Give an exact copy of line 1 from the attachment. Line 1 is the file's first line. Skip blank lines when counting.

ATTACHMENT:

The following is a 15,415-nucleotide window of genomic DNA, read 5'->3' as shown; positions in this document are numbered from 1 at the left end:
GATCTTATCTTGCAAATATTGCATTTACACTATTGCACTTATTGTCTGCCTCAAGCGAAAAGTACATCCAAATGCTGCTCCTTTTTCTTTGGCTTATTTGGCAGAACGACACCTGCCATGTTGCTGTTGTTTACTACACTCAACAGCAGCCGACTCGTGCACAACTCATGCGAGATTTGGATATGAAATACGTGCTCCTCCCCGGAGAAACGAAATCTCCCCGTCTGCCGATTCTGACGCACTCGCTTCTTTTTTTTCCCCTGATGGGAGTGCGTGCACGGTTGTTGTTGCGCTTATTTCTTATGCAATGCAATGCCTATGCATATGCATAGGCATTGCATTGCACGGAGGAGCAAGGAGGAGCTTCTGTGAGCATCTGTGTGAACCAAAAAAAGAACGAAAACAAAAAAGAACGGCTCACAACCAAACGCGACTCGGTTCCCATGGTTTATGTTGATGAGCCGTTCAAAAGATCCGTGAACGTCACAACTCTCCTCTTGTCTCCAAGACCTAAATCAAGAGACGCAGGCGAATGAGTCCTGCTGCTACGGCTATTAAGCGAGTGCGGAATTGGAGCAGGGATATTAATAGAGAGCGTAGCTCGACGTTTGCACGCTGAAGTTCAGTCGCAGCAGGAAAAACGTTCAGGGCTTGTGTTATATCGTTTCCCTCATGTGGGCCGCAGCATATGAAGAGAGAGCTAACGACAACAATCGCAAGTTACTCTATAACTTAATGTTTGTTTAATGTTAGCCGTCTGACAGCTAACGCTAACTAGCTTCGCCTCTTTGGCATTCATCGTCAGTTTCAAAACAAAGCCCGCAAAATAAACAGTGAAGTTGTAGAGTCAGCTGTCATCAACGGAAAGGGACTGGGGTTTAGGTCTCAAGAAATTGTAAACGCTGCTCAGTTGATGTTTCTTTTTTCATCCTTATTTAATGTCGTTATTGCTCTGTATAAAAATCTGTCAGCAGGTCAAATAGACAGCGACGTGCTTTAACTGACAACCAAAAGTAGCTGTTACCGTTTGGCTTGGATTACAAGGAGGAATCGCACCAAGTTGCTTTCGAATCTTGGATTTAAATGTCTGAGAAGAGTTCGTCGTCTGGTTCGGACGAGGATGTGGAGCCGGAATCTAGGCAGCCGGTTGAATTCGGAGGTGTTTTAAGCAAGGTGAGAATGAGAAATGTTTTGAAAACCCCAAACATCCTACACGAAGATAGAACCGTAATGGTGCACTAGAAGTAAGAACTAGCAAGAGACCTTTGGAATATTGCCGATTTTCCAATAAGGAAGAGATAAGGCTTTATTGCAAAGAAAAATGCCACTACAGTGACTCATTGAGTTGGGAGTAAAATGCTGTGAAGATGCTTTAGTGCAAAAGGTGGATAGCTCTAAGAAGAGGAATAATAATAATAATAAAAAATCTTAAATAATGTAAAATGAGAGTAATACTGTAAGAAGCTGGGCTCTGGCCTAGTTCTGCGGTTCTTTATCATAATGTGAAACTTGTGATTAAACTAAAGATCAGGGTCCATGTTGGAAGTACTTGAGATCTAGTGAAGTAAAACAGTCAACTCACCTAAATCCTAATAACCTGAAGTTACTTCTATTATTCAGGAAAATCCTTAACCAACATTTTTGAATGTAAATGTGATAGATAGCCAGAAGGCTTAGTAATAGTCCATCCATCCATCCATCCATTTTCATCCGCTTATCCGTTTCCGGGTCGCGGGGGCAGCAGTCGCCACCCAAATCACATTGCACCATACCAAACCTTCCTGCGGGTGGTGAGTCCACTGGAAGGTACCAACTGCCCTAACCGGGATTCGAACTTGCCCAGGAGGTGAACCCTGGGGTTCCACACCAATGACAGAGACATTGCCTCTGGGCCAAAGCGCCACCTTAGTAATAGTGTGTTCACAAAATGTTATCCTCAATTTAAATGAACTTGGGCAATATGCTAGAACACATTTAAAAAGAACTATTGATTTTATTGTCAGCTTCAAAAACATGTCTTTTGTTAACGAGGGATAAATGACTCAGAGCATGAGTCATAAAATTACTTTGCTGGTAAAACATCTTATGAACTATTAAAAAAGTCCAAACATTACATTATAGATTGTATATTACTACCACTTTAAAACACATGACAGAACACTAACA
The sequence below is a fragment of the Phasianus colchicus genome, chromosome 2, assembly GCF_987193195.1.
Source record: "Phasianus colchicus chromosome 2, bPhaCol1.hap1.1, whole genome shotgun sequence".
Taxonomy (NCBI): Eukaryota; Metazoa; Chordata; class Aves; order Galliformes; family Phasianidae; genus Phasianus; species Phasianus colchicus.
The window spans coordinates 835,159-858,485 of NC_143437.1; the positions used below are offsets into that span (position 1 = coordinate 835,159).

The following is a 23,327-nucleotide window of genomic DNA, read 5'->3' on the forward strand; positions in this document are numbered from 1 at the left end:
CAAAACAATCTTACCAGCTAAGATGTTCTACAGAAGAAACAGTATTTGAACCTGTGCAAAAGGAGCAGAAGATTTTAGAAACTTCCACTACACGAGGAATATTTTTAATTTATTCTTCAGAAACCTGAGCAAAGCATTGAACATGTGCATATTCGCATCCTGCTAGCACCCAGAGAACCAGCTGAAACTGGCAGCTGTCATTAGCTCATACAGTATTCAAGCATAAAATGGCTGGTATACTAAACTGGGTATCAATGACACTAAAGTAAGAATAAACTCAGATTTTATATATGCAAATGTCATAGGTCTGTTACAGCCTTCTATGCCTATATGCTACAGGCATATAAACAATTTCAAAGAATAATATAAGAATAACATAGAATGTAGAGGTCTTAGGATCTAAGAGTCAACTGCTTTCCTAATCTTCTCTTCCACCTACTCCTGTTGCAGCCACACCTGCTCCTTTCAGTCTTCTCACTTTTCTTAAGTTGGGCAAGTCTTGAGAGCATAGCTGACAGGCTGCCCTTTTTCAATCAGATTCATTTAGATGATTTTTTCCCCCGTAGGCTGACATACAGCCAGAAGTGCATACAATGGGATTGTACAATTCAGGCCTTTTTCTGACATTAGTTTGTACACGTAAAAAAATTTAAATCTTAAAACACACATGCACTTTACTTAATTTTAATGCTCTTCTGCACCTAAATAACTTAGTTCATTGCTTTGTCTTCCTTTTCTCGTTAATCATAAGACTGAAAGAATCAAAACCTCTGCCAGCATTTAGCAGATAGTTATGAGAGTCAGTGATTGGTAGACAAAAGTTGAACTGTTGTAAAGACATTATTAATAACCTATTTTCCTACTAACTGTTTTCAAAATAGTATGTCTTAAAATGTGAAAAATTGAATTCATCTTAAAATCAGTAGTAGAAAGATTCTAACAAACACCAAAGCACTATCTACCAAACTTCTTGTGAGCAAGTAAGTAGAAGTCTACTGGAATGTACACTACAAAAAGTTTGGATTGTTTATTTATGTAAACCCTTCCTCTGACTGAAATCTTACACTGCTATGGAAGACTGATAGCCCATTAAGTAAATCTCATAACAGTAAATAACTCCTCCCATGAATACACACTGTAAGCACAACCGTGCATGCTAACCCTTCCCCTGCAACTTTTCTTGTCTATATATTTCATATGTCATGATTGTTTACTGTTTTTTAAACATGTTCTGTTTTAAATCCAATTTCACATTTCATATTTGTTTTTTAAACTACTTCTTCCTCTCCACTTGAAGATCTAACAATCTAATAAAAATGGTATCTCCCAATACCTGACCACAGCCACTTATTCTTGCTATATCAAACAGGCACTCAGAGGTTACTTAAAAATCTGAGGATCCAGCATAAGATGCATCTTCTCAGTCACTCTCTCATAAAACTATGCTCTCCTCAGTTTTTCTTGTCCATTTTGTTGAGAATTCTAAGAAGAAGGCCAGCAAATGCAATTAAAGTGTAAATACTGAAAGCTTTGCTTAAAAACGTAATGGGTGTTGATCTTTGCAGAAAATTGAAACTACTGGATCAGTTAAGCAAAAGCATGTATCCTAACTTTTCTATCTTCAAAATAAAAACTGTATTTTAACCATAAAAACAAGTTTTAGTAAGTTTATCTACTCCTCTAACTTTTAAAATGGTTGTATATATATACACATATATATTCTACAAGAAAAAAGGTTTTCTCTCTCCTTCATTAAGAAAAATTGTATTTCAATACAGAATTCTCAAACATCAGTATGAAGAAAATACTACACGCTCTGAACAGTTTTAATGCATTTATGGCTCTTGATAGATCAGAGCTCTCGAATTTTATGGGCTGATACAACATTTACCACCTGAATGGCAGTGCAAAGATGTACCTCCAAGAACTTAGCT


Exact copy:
The following is a 15,415-nucleotide window of genomic DNA, read 5'->3' as shown; positions in this document are numbered from 1 at the left end: